The plaintiffs in McCutcheon v. Federal Election Commission, the next major Supreme Court case attacking campaign finance regulation, have hired Erin Murphy, a protege of former solicitor general Paul Clement, to argue before the court on October 8.
Murphy, counsel at the Bancroft firm in D.C., and Clement, a partner at the firm, confirmed this morning that Alabama businessman Shaun McCutcheon and the Republican National Committee had picked Bancroft for the high-profile argument.
"In a case like this with multiple parties, there were multiple options. At the end of the day, rather than flipping a coin, they decided go with Bancroft, and we're delighted," said Clement. The other possible advocates were longtime foe of campaign finance regulation James Bopp Jr., who was counsel of record for the Republican National Committee, and Michael Morley, a New Jersey practitioner who was counsel of record for McCutcheon. As recently as two weeks ago, Bopp was planning to argue the case. Clement said Bopp remains part of the legal team even though he will not be arguing.
Murphy will argue against the constitutionality of aggregate contribution limits contained in the Bipartisan Campaign Reform Act. The case could give the high court an opening to weaken or even overturn the landmark 1976 ruling Buckley v. Valeo, which said in part that contribution limits did not violate the First Amendment.
"We've got some really strong arguments and I think we have a great case," Murphy said this morning. "The briefing has been terrific, and everything is there for me to draw on."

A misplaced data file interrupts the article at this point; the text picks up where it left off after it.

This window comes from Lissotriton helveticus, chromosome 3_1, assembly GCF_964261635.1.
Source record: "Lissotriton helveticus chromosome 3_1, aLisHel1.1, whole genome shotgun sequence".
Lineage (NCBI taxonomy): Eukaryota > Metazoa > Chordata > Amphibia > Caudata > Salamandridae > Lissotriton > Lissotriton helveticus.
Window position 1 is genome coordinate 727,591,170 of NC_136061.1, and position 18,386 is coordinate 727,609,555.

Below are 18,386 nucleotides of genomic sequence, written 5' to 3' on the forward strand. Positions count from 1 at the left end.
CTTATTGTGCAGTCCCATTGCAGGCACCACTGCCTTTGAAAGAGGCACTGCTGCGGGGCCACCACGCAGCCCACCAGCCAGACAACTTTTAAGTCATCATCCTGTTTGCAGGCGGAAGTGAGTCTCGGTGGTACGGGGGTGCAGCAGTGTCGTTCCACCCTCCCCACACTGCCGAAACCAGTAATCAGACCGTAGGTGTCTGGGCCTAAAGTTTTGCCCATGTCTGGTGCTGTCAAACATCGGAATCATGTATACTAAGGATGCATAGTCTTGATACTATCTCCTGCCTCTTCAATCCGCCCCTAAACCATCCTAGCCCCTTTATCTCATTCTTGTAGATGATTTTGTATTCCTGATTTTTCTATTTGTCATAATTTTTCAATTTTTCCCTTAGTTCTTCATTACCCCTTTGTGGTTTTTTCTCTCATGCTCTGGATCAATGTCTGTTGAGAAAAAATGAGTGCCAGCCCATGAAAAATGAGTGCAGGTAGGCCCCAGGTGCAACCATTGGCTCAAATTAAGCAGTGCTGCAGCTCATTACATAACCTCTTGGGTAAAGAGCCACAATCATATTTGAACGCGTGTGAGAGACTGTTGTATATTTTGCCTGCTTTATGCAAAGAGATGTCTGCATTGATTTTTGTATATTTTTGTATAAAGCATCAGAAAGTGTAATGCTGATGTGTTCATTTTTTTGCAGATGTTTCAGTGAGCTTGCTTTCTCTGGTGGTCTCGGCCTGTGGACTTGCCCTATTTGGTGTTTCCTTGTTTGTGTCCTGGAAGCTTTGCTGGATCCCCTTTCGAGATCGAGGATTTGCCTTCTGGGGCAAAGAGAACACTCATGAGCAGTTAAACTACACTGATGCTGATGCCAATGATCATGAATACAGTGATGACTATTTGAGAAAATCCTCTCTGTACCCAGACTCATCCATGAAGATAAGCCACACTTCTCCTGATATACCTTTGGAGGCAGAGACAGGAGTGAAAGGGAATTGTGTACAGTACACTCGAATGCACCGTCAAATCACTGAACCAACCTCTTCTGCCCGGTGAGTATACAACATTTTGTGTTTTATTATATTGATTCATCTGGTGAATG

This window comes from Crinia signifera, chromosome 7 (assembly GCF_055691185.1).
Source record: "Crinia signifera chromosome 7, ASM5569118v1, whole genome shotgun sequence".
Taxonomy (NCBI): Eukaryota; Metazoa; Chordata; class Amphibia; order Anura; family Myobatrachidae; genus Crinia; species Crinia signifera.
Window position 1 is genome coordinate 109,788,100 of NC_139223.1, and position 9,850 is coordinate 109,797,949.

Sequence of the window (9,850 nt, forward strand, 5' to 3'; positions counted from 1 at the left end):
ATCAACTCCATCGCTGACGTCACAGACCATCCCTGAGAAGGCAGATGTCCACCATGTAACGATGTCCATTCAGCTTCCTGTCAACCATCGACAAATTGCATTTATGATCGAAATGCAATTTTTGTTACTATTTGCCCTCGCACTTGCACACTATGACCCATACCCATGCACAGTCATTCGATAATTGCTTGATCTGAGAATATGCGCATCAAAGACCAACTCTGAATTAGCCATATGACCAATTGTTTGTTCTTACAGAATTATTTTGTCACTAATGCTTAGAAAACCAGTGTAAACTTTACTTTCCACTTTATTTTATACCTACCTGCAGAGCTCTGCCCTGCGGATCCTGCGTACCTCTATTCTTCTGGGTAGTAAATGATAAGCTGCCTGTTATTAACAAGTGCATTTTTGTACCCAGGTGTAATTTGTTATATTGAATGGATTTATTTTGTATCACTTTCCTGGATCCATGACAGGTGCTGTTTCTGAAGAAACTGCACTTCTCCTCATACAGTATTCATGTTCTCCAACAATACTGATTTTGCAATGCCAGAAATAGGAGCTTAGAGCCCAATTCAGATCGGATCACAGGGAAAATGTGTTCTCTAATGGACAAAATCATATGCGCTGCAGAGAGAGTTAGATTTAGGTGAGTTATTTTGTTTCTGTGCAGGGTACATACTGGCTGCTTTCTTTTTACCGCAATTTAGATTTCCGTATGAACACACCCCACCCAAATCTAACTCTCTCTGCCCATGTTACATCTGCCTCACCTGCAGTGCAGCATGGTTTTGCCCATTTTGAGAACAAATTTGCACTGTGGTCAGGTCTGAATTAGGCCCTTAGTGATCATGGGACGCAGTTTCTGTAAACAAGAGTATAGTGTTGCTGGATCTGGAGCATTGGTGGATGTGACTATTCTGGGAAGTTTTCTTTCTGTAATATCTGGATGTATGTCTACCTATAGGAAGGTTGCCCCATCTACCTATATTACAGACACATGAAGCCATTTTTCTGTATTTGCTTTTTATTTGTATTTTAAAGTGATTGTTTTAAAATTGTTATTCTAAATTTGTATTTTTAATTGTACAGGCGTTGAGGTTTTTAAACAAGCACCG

Murphy, 33, has argued before several appeals courts but not at the Supreme Court, though she was the crucial second-chair lawyer for Clement when he argued the Affordable Care Act cases in 2012. She clerked for Chief Justice John Roberts Jr. in 2008-2009 and was a Bristow Fellow in the solicitor general's office. She worked with Bancroft founder Viet Dinh and with Clement at King & Spalding before he joined Bancroft in 2011. Murphy's law degree is from Georgetown University Law Center and she has an undergraduate degree in journalism from Northwestern University.
"Erin is terrific and she has been involved in the case for a long time, so once they reched out to Bancroft it was an easy decision" to pick Murphy for the argument, said Clement. The parties had consulted with Bancroft at earlier stages, Clement explained, and Murphy's name was on a reply brief filed by McCutcheon on August 19. Another factor in picking Murphy instead of arguing himself, Clement said, was that he will be arguing a securities fraud case before the high court the day before, on October 7.
This is not the first time that Bopp has been left at the altar in major campaign finance litigation once it arrives at the Supreme Court. In the controversial Citizens United v. FEC case in 2010, Bopp was the lead lawyer in lower courts, but Citizens United founder David Bossie hired Gibson, Dunn & Crutcher veteran Theodore Olson to argue at the high court. "When you change battlefields, you change generals," Bossie was quoted as saying in the recent book The Roberts Court, by NLJ chief Washington correspondent Marcia Coyle. Olson redirected the arguments and won the case. Similarly, in McConnell v. FEC in 2003, Bopp was crowded out by former solicitor general Kenneth Starr and others.
Nonetheless, Bopp has argued five cases before the high court, including Wisconsin Right to Life v. FEC and Republican Party of Minnesota v. White, both of which he won. Bopp did not immediately respond to a request for comment.
Murphy will have 20 minutes of argument time instead of the usual 30. The court on August 30 granted 10 minutes to Sen. Mitch McConnell (R-Kentucky) who will be represented by Bobby Burchfield of McDermott Will & Emery. Clement said that once that time was granted to McConnell, it was clear to his clients that they could not divide the remaining 20 minutes, so they would have to pick one lawyer to represent both.